Having had the privilege to experience many of the Thornybush lodges – eating the most delicious meals, going out on world-class game drives, not to mention the luxury of the hospitality, I had never thought to put a walking safari into my itinerary. Until now. And goodness was it the most complimentary experience to my safari stay.
This is my experience of walking into the wild with a professional field guide on a lovely wintery morning at Thornybush Game Lodge.
Wake up with a game drive
Unlike other walking safaris I have done in the past, this activity at Thornybush is so naturally positioned into your regular itinerary that it feels like the cherry on top.
Waking up at the crack of dawn with the morning chorus as your alarm bell I put on my walking safari outfit, layered with a winter jacket and beanie (which I must add was plucked from the curio shop as the day before’s game drive was chiller than I expected.) I hauled my camera, binos and water bottle into a light backpack and headed to the coffee station.
After a brief coffee, (and filling our pockets with rusks) we hopped into the game vehicle and set out at sunrise on our normal excursion to find the big five. Rounding each corner, eyes peeled, we saw incredible wildlife interactions. (Which by now I have come to learn that the Thornybush reserve really is the place to tick off the list of big five interactions.) We got an entire game drive experience, before our walking safari had even started!
Morning coffee in the bush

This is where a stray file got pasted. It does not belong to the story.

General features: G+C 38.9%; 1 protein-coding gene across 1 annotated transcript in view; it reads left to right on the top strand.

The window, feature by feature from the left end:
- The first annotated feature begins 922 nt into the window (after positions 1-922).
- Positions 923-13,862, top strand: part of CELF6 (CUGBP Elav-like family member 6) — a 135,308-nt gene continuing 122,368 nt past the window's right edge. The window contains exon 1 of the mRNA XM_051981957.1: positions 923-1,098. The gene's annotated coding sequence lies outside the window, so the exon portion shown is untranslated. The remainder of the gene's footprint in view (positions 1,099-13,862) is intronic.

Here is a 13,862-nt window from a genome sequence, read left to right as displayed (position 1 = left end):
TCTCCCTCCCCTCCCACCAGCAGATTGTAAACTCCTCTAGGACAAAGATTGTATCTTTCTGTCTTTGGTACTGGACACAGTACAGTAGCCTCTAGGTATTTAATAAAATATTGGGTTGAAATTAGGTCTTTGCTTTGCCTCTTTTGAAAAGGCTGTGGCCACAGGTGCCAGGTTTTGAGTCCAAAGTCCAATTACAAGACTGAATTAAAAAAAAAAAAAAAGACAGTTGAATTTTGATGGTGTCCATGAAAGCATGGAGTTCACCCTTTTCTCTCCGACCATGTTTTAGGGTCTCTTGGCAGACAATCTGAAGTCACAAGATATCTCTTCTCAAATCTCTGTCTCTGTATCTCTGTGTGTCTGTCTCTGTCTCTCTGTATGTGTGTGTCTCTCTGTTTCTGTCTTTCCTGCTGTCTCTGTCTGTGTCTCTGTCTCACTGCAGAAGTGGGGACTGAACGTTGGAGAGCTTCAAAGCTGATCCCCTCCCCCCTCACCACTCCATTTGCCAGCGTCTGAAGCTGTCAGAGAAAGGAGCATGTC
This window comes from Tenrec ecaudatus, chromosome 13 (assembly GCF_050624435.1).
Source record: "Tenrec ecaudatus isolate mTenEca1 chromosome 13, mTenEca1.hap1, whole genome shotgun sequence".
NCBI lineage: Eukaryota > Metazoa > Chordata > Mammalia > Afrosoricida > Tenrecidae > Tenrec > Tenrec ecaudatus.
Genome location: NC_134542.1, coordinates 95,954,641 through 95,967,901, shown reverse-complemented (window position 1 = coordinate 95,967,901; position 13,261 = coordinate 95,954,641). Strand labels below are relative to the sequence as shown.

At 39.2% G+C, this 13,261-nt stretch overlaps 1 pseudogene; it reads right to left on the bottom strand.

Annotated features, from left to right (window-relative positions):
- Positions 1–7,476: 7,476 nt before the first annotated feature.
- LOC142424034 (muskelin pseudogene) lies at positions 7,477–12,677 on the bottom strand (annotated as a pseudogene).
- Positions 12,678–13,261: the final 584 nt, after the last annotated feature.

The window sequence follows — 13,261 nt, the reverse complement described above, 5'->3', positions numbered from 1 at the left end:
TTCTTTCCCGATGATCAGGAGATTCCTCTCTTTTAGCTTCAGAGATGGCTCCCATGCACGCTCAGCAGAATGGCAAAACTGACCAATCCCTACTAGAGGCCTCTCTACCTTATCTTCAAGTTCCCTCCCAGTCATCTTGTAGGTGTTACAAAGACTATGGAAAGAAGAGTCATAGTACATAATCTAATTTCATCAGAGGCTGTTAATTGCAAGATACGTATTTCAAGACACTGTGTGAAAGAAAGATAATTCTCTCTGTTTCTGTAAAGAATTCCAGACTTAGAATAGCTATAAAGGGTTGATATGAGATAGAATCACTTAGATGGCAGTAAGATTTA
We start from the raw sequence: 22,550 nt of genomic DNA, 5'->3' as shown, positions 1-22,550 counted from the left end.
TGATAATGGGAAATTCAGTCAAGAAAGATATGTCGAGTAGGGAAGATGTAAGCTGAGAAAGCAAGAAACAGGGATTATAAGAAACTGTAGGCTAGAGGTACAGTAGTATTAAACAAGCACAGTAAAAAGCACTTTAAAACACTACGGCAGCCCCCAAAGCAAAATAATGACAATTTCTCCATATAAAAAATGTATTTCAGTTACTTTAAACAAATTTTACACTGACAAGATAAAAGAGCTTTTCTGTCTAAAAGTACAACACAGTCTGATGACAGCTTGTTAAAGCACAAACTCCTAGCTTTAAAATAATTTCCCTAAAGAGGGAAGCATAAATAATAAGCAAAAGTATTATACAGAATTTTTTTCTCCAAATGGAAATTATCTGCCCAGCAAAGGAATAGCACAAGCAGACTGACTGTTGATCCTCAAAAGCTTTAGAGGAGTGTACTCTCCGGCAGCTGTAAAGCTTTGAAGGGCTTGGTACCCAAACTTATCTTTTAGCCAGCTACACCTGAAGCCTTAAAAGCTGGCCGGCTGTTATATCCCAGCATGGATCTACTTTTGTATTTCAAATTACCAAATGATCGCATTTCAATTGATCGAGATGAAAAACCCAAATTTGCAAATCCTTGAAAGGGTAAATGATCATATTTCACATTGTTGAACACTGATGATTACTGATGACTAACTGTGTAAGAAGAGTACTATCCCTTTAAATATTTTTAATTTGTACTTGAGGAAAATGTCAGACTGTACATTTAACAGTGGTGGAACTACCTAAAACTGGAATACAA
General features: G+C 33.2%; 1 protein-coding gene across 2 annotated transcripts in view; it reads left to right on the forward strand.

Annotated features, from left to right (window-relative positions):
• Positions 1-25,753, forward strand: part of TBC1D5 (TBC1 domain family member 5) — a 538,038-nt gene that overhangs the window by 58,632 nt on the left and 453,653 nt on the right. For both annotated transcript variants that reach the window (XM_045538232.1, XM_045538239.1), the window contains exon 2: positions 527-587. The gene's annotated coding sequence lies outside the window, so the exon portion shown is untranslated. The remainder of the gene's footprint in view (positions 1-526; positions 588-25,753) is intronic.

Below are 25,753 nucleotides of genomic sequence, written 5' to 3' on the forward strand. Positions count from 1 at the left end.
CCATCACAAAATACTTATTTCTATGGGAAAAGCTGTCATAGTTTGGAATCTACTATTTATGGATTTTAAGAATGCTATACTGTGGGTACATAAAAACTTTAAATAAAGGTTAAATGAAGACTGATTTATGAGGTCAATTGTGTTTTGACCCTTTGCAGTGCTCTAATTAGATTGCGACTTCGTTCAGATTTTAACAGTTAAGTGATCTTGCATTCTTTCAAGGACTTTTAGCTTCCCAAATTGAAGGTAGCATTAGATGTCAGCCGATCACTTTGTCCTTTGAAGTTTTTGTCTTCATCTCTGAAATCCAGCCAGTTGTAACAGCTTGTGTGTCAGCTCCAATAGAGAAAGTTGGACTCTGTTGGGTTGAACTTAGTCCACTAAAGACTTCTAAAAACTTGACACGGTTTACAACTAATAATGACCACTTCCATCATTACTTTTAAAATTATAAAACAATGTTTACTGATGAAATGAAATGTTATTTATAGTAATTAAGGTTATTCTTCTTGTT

Syd, our Guide, with Frank our Tracker, professionally tracked and drove us into a leopard and her cub, a naughty elephant bull who just wanted to play and show off his masculinity and almost found us the Monwana pride until their tracks disappeared into a neighbouring reserve. It was at this point that we decided that a bush coffee was on the cards and we settled under a big marula tree to warm up and fill our tummies with (more) delicious homemade muffins, rusks and biscuits. Chatting about the morning’s activities, it was hard to believe that our morning was just getting started.
Walking into the wild
After coffee we drove a bit more, sussing out antelope alarm calls and distant hyena ‘woop woops’, when Syd stopped the vehicle and told us it was time for our walk.
We were in the middle of the bush, and after our mornings sightings our adrenaline just hit an all time high. As our feet hit the ground I suddenly felt a wave of respect that we were just little humans in an unnatural territory. This wild belonged to wildlife, and with every step we were going deeper into their world.
We layered off, watched Syd load his rifle and within minutes were left by the game vehicle as Frank drove the other guests back to camp. Which way was home? Our trust and directional faith was now in the very capable hands of Syd, and off we went.
Learning the signs of the wild